Thank you for your inquiry. From what we gather from the question, you were asking about the possibility of HIV transmission in the event that you had pierced the skin with a needle that had previously been used on another individual. In this scenario, you describe that the family member claims the needle to be unused, but the syringe to be previously used.
For the purpose of clarity, it is our interpretation that you had pricked yourself with the needle immediately after drawing liquid from a multi-dose glass vial in which the needle has been attached to a previously used needle chamber.
From the information given, this scenario is determined to be High Risk (there is evidence of transmission through these activities and are the majority of cases of transmission).
For needle injuries, the type of needle is important. As you have described, the needle used in this event is a hypodermic needle. The risk of HIV transmission is higher in this case than with a non-hollow needle (such as a sewing needle) (1). The risk of acquiring HIV from a hypodermic needle with blood containing the virus is between 0.2%-0.5% (1). The risk increases with the amount of blood introduced and the concentration of virus in the blood (2). The size of the needle, depth of penetration, and injection of blood are also important considerations (1).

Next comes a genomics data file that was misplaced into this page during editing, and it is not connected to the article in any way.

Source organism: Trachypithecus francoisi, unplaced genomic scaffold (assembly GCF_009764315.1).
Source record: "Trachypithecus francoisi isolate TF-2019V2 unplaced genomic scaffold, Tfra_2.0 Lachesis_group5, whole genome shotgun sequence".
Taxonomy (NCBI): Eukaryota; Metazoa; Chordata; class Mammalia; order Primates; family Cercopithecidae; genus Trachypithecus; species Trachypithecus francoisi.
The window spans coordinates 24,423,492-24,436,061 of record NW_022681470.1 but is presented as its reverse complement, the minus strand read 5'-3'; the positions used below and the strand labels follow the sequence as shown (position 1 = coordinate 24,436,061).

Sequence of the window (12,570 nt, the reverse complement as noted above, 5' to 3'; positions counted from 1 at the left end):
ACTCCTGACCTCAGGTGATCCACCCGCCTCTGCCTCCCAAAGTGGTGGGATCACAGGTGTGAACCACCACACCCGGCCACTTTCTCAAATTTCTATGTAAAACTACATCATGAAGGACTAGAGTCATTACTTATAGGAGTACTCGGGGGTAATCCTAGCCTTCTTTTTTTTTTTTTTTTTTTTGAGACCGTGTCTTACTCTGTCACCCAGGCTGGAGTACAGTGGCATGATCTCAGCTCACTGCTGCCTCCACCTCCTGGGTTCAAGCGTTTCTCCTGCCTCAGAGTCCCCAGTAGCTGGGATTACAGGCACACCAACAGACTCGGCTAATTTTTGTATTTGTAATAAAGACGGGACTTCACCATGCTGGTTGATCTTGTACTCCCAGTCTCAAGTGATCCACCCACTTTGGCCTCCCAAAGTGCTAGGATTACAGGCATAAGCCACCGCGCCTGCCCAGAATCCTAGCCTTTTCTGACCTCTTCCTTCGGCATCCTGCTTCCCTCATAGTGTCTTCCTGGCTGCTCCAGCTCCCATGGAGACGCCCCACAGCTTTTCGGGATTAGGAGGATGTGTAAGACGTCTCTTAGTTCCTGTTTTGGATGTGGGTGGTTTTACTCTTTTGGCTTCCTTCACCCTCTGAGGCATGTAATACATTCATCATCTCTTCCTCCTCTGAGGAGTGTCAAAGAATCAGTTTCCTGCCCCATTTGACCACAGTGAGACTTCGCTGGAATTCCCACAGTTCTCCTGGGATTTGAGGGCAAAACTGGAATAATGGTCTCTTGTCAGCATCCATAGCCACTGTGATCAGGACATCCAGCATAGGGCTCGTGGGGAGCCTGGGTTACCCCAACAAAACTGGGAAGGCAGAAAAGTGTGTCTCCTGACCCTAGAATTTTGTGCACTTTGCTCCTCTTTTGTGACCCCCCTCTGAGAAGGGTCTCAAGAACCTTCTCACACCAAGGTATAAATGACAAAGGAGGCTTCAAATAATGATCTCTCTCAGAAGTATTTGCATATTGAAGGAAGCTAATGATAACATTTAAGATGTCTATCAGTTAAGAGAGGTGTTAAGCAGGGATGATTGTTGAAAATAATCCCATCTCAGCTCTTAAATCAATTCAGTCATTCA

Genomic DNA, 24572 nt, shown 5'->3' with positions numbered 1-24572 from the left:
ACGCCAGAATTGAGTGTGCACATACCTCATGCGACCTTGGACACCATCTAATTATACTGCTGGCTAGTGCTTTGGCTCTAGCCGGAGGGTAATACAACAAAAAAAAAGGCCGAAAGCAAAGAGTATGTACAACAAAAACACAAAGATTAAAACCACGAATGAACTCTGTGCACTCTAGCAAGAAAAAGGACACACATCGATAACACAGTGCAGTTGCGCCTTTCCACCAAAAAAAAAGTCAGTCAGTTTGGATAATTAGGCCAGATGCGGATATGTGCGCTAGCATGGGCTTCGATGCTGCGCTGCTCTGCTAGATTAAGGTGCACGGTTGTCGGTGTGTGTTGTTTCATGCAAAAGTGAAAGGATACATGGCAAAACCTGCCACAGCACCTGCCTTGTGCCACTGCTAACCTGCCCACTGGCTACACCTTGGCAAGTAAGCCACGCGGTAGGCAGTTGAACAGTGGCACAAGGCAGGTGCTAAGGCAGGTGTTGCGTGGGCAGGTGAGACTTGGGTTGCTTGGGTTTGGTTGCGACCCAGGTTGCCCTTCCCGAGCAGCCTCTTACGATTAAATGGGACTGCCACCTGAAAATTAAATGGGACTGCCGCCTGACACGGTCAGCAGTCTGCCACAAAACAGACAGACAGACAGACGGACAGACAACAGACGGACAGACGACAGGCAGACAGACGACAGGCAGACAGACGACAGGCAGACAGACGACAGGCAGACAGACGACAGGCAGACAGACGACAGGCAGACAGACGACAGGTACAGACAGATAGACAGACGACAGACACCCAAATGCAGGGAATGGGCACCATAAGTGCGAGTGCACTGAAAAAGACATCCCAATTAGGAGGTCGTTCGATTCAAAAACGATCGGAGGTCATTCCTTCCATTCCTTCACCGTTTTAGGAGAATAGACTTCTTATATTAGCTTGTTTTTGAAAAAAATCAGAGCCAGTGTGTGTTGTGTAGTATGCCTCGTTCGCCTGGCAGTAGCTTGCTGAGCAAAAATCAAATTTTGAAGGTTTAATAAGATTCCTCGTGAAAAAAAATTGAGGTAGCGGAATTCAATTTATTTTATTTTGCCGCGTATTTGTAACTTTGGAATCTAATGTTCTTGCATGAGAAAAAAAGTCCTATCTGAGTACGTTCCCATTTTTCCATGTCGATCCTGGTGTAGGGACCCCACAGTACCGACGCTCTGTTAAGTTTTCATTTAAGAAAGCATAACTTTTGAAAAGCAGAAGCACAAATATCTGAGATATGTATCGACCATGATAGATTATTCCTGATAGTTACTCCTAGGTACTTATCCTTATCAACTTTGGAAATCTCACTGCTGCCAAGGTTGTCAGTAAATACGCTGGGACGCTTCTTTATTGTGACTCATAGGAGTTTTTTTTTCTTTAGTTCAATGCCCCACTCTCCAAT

In your post, you describe the needle to be new, but the syringe to have been used. Transmission is still considered to be possible, and the act still considered to be of High Risk. Although the needle has been replaced, the syringe has not. In this event, there is a likelihood that the syringe could act as a vacuum-sealed chamber, allowing HIV positive fluid (blood) to remain intact. Theoretically, blood containing HIV, in this case, may have entered your bloodstream through the needle-prick injury.
It appears as though you had received HIV screening immediately after this event occurred. For High Risk events like the one you have described, we typically would recommend you seek PEP within 72 hours post-exposure, as well as HIV screening.
From what you have described, you have taken the necessary steps we would recommend in this case. If your doctor has not recommended PEP, and you are still within the 72-hour post-exposure period, we would recommend you do ask to inquire about your PEP your options.
Recommendation: Refer to a health care provider for more questions regarding PEP.
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1.) Risk of HIV Transmission associated with Needle-Stick Injuries.
2.) Case Control Study of HIV Transmission After Needle-Stick Injury.